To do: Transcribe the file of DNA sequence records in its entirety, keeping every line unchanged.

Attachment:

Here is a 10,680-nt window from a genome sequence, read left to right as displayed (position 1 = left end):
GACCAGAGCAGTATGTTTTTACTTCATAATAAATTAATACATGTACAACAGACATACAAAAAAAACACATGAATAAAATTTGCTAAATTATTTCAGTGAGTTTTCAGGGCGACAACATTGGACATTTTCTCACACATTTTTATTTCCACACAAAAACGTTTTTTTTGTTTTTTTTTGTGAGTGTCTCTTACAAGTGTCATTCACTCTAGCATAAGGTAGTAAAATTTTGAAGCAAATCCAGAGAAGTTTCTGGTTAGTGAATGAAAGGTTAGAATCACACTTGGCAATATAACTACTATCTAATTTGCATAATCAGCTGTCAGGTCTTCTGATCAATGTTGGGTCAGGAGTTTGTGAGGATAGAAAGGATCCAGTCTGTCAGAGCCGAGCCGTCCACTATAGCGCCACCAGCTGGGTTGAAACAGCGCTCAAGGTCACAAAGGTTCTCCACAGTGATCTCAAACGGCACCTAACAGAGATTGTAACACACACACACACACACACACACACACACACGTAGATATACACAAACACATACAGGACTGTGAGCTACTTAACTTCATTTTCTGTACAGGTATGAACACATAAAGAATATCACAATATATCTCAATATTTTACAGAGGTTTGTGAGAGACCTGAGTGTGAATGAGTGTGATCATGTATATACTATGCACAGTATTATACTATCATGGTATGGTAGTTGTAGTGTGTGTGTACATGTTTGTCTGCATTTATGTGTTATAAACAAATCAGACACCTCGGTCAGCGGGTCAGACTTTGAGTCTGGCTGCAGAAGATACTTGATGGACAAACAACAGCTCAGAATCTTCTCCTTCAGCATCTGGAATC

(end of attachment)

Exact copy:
Here is a 10,680-nt window from a genome sequence, read left to right as displayed (position 1 = left end):
GACCAGAGCAGTATGTTTTTACTTCATAATAAATTAATACATGTACAACAGACATACAAAAAAAACACATGAATAAAATTTGCTAAATTATTTCAGTGAGTTTTCAGGGCGACAACATTGGACATTTTCTCACACATTTTTATTTCCACACAAAAACGTTTTTTTTGTTTTTTTTTGTGAGTGTCTCTTACAAGTGTCATTCACTCTAGCATAAGGTAGTAAAATTTTGAAGCAAATCCAGAGAAGTTTCTGGTTAGTGAATGAAAGGTTAGAATCACACTTGGCAATATAACTACTATCTAATTTGCATAATCAGCTGTCAGGTCTTCTGATCAATGTTGGGTCAGGAGTTTGTGAGGATAGAAAGGATCCAGTCTGTCAGAGCCGAGCCGTCCACTATAGCGCCACCAGCTGGGTTGAAACAGCGCTCAAGGTCACAAAGGTTCTCCACAGTGATCTCAAACGGCACCTAACAGAGATTGTAACACACACACACACACACACACACACACACACGTAGATATACACAAACACATACAGGACTGTGAGCTACTTAACTTCATTTTCTGTACAGGTATGAACACATAAAGAATATCACAATATATCTCAATATTTTACAGAGGTTTGTGAGAGACCTGAGTGTGAATGAGTGTGATCATGTATATACTATGCACAGTATTATACTATCATGGTATGGTAGTTGTAGTGTGTGTGTACATGTTTGTCTGCATTTATGTGTTATAAACAAATCAGACACCTCGGTCAGCGGGTCAGACTTTGAGTCTGGCTGCAGAAGATACTTGATGGACAAACAACAGCTCAGAATCTTCTCCTTCAGCATCTGGAATC